Punishment-based programs such as boot camps and Scared Straight programs are not effective in improving troubled teens behavior. Amy Morin, LCSW, succinctly describes the problem with boot camps. “Kids in military-style boot camps learn to do what they’re told when someone is yelling in their face and threatening to make them do push-ups but when they don’t have this in the outside world, they aren’t motivated to behave.”
Scared Straight programs actually increase the likelihood that teens will commit criminal behavior because many teens see the criminals that they are exposed to as “cool” and try to emulate them. Given the prevalence and publicity of boot camps and scared straight programs, this may come as a surprise. It shouldn’t.
Punishment alone is not enough.
Punishment alone has no meaningful long-term effect on changing behavior. Dr. Michael Karson described an experiment where rats were conditioned into pressing a lever by intermittently rewarding them. Then, researchers divided the rats into two groups. In one group, the rats stopped receiving the reward when they pressed the lever. The rats pressed the lever 100 times before they lost interest in it. In the second group, the rats received an electric shock when they pressed the lever. In response to this punishment, the rats in this group avoided the lever for a short period of time. Then, the rats pressed the lever 100 times before they lost interest in it. The punishment had no long-term effect on the rats’ behavior whatsoever.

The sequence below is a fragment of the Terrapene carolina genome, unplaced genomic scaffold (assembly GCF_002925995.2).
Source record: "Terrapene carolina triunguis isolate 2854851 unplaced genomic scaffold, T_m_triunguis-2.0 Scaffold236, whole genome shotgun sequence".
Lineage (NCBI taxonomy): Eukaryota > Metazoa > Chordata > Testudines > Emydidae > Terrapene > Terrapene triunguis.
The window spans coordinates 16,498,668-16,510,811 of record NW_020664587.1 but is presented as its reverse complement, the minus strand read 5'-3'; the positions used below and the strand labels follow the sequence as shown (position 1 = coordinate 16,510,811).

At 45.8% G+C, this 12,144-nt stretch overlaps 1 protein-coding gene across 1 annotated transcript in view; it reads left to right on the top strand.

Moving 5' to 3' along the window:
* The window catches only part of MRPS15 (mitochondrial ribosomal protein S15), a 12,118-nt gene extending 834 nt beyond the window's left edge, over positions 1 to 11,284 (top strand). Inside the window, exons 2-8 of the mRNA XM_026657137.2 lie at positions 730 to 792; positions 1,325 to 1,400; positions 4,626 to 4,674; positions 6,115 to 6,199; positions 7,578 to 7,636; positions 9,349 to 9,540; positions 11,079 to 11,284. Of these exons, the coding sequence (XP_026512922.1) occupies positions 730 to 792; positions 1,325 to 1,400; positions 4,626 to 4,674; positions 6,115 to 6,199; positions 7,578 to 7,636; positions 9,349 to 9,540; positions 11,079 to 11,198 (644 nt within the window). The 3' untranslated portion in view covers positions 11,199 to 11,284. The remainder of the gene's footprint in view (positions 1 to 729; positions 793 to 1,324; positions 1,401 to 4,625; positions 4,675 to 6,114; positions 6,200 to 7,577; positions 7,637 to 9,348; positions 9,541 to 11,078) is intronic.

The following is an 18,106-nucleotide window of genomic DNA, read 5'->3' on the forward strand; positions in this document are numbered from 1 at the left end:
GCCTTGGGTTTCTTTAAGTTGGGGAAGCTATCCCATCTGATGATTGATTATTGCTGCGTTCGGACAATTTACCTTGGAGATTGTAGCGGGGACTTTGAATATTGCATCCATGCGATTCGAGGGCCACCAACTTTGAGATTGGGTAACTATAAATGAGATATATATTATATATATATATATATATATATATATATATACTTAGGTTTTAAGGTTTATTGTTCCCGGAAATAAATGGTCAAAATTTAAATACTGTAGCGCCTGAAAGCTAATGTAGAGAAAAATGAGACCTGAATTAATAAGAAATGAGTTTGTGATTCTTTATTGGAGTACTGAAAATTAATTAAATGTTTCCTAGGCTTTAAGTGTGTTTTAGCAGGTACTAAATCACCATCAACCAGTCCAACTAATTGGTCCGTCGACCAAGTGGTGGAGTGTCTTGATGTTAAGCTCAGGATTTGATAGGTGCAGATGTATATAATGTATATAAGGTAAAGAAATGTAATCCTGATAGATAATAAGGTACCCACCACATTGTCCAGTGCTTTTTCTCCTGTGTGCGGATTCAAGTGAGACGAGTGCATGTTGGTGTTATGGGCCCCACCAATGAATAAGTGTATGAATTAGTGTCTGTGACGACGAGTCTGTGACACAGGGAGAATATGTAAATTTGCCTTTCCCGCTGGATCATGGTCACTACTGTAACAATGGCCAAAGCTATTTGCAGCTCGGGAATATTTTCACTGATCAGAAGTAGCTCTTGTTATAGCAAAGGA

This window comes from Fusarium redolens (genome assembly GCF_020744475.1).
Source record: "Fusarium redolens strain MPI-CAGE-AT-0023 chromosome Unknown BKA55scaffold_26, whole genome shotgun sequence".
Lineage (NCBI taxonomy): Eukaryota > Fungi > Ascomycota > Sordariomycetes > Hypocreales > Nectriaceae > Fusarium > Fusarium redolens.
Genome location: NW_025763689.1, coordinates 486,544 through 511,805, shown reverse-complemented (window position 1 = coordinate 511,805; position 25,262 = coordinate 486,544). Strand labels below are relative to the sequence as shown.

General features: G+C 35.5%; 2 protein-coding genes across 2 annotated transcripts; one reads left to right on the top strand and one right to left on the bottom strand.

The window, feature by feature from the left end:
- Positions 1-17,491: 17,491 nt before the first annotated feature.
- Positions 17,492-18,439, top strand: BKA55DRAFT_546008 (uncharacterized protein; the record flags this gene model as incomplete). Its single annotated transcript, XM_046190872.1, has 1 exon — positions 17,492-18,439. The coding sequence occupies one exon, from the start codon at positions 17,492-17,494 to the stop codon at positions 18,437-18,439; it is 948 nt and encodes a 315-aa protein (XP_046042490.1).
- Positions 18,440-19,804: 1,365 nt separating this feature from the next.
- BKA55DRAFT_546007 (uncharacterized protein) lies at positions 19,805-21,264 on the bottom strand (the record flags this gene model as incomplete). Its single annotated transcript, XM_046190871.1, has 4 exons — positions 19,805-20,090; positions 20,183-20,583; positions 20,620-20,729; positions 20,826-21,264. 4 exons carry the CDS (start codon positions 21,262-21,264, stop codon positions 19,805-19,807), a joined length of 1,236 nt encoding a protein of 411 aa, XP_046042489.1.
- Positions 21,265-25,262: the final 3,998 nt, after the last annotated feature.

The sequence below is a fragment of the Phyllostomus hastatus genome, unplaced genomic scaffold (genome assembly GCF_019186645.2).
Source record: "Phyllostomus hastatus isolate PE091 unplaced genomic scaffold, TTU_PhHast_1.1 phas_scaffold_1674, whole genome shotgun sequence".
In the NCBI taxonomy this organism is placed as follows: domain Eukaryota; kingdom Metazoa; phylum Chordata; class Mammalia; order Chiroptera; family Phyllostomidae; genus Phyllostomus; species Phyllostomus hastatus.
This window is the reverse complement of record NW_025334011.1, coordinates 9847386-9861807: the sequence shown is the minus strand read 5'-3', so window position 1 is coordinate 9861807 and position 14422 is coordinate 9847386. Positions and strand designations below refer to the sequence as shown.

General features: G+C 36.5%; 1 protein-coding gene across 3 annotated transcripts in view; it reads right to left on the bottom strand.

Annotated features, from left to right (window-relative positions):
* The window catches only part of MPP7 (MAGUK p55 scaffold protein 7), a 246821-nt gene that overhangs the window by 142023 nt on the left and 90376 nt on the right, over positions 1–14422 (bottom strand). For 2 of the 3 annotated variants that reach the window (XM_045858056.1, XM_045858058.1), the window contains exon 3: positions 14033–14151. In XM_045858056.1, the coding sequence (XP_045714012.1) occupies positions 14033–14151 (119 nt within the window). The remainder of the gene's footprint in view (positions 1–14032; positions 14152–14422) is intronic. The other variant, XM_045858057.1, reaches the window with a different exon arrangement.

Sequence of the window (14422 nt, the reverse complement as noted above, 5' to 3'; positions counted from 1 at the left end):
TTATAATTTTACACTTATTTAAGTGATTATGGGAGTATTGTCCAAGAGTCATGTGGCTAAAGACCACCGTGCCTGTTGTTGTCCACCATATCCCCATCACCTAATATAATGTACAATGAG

Rather than punishment being effective in changing long-term behavior, Karson suggests, children and teens may learn to avoid the problem behavior for a short time. Then, when they think no one is watching, they are likely to resume the problem behavior. Moreover, they are likely resentful toward the parents who punished them. Some research indicates that teens’ still-developing brains may be at a disadvantage when it comes to learning from punishment.
Help is available.
If punishment doesn’t work, then what does? Does that mean that teens can just “get away with” whatever they want to do? Of course not. Clearly define the way that you expect your teen to behave. Also, it’s okay to get excited when your teen does something right, just like you used to when your teen was a toddler. According to Dr. Kenneth Ginsburg, “If your teen notices that your attention focuses primarily on his problem behaviors, he will do whatever it takes to gain it. He wants your attention as bad now as when he was three or four years old.”
Teens need to be taught the right thing to do, not just to be afraid of punishment if they do something wrong. When teens need help more than parents are able to provide on their own, it is alright to ask for help.